Saudis continue playing games

The Guardian

Saudi Arabia has signalled that it will not attend the Middle East peace conference scheduled by the US for this month unless there is significant agreement in advance on the core issues that divide Israelis and Palestinians.

But Prince Saud al-Faisal, the foreign minister, also held out a vision of normalisation between the Arab world and Israel – “not just the absence of war” – if the conflict could be resolved.

In a measure of changing attitudes in the conservative heartland of the Arab world, he characterised the conflict merely as “a border dispute [with] two sides fighting over the same territory”.

“We need a successful meeting. To be successful it must deal with the main issues of peace in the Middle East: Jerusalem, borders, the return of the Palestinians,” he told reporters at the end of the Saudi state visit to London yesterday.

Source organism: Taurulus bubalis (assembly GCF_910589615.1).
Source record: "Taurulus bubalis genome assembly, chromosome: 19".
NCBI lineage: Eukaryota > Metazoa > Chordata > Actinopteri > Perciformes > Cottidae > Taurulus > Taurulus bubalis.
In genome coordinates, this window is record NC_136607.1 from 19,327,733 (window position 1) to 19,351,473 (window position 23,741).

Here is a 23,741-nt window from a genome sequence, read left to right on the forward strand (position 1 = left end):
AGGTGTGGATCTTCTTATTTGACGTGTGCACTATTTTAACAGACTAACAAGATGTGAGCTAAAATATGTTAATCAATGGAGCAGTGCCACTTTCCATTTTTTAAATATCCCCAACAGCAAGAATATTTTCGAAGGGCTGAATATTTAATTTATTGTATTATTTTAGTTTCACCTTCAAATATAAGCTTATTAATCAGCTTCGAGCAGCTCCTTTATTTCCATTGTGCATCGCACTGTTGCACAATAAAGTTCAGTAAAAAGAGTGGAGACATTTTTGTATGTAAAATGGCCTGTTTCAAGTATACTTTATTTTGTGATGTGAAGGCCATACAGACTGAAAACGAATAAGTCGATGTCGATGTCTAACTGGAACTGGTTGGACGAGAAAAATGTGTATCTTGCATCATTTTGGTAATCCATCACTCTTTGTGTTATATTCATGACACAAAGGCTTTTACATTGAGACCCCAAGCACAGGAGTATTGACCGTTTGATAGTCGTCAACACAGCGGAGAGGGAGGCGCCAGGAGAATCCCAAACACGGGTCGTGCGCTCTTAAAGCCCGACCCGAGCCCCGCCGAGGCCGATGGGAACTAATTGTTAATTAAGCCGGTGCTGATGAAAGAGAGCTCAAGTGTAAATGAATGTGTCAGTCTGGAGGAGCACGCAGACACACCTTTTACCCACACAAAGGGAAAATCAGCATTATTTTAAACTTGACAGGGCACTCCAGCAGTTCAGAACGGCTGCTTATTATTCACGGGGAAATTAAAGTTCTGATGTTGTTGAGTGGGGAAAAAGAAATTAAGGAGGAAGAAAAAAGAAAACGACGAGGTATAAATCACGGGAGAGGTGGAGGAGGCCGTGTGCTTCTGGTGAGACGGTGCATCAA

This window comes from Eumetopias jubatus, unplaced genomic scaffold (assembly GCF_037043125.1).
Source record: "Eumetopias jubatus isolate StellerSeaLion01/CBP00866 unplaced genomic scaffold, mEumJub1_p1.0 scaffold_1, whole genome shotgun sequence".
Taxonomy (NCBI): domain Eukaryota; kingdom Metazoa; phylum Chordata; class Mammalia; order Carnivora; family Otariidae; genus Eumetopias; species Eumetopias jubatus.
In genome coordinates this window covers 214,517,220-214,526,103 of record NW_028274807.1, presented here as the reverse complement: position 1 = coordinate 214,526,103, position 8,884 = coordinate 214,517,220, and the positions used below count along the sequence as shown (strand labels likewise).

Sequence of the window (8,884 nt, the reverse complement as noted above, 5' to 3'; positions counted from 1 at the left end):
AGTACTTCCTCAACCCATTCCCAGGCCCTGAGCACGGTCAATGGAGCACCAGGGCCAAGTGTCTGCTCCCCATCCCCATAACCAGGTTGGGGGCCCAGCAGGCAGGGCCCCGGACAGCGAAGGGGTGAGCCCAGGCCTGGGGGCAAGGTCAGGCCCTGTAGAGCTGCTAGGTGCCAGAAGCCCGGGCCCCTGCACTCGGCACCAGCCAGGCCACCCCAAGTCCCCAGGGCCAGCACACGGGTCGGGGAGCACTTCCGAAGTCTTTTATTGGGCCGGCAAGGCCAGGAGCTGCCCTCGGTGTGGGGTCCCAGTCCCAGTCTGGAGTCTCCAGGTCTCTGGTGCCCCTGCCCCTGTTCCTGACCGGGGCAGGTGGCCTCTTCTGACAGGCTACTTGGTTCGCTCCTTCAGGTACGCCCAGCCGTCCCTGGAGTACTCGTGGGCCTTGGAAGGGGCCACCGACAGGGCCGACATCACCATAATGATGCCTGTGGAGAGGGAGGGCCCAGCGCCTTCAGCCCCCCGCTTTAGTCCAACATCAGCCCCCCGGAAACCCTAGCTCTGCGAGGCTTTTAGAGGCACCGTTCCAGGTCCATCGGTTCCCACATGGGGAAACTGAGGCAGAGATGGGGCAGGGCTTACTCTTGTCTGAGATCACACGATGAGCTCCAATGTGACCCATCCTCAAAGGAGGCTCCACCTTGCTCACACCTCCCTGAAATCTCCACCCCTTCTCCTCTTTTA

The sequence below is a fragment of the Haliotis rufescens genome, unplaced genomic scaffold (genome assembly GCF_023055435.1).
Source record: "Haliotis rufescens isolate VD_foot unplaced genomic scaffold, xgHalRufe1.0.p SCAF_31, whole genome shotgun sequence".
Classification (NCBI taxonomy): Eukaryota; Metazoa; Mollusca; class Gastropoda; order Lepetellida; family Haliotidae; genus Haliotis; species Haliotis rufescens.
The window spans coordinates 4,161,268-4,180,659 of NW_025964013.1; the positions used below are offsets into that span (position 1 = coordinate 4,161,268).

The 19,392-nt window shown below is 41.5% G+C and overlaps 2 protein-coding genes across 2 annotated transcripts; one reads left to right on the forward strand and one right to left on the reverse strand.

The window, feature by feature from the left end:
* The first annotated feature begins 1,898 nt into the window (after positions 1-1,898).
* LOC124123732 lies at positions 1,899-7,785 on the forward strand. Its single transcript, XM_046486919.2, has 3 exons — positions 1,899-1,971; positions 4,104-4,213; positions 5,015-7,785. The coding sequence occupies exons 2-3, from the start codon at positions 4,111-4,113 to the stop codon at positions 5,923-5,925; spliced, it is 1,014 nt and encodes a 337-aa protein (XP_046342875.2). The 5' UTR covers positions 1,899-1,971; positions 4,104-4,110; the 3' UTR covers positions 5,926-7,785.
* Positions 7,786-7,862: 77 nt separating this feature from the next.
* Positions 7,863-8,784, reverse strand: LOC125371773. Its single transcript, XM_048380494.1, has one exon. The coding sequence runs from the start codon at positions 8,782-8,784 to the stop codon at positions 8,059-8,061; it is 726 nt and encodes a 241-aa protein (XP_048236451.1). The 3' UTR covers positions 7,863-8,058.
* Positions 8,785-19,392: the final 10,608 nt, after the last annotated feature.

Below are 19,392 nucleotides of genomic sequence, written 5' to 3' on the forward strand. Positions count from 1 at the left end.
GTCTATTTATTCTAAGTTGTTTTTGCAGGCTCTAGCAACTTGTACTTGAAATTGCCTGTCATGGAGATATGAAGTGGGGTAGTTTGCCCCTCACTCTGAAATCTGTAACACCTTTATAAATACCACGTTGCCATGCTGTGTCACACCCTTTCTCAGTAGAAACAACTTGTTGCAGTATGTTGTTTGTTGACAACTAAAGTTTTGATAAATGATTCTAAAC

[..] But Israel, said the prince, had not produced “an honest proposal” on how to resolve it.

    “The Arabs have come with one: total peace for a total withdrawal, with all the security necessary for both sides, with full recognition: a peace that is not just an absence of war but a peace of normalisation, of open borders, of exchanges between Israelis and their neighbours.”

[Are the Saudis asking for a counter proposal? One wonders what he means by “honest proposal”]

Israel, he insisted, had to stop building settlements on occupied land. “It would be foolhardy for the Palestinians to negotiate a return of their territories while the Israelis are building more settlements. How can they negotiate when there is a wall being built that takes away much of the West Bank?”

An effort was needed too to reunite the Palestinians – bitterly divided since the Islamist movement Hamas took over the Gaza Strip last summer. “Peace cannot be made by one man,” – an apparent reference to Mahmoud Abbas, the Palestinian president and Fatah leader. “It cannot be made by even half a people. There must be some form of consensus among the Palestinians in this regard, as there must be among the Israelis who want peace.” [..]

[He ignores that Hamas is on record of rejecting any permanent deal. That tells me that no permanant deal is in the offing.So where’s the deal?]

November 2, 2007 | 3 Comments »

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